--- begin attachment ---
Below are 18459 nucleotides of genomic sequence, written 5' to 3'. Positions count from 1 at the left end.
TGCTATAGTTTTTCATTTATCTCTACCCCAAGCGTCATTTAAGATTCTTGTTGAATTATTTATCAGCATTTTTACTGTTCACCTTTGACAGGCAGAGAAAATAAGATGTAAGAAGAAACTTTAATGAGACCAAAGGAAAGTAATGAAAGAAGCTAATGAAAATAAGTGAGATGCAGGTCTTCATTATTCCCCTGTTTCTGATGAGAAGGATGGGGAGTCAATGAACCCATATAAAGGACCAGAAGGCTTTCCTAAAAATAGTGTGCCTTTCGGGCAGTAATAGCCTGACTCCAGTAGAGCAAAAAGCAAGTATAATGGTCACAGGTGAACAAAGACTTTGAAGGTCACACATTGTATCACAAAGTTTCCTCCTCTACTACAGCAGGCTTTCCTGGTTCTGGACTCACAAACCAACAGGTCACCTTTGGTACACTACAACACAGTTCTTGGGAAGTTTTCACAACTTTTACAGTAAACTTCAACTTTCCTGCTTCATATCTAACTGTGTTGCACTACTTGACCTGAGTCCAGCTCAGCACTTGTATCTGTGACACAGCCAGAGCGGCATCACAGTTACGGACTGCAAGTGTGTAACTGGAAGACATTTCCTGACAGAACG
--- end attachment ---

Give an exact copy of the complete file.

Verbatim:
Below are 18459 nucleotides of genomic sequence, written 5' to 3'. Positions count from 1 at the left end.
TGCTATAGTTTTTCATTTATCTCTACCCCAAGCGTCATTTAAGATTCTTGTTGAATTATTTATCAGCATTTTTACTGTTCACCTTTGACAGGCAGAGAAAATAAGATGTAAGAAGAAACTTTAATGAGACCAAAGGAAAGTAATGAAAGAAGCTAATGAAAATAAGTGAGATGCAGGTCTTCATTATTCCCCTGTTTCTGATGAGAAGGATGGGGAGTCAATGAACCCATATAAAGGACCAGAAGGCTTTCCTAAAAATAGTGTGCCTTTCGGGCAGTAATAGCCTGACTCCAGTAGAGCAAAAAGCAAGTATAATGGTCACAGGTGAACAAAGACTTTGAAGGTCACACATTGTATCACAAAGTTTCCTCCTCTACTACAGCAGGCTTTCCTGGTTCTGGACTCACAAACCAACAGGTCACCTTTGGTACACTACAACACAGTTCTTGGGAAGTTTTCACAACTTTTACAGTAAACTTCAACTTTCCTGCTTCATATCTAACTGTGTTGCACTACTTGACCTGAGTCCAGCTCAGCACTTGTATCTGTGACACAGCCAGAGCGGCATCACAGTTACGGACTGCAAGTGTGTAACTGGAAGACATTTCCTGACAGAACG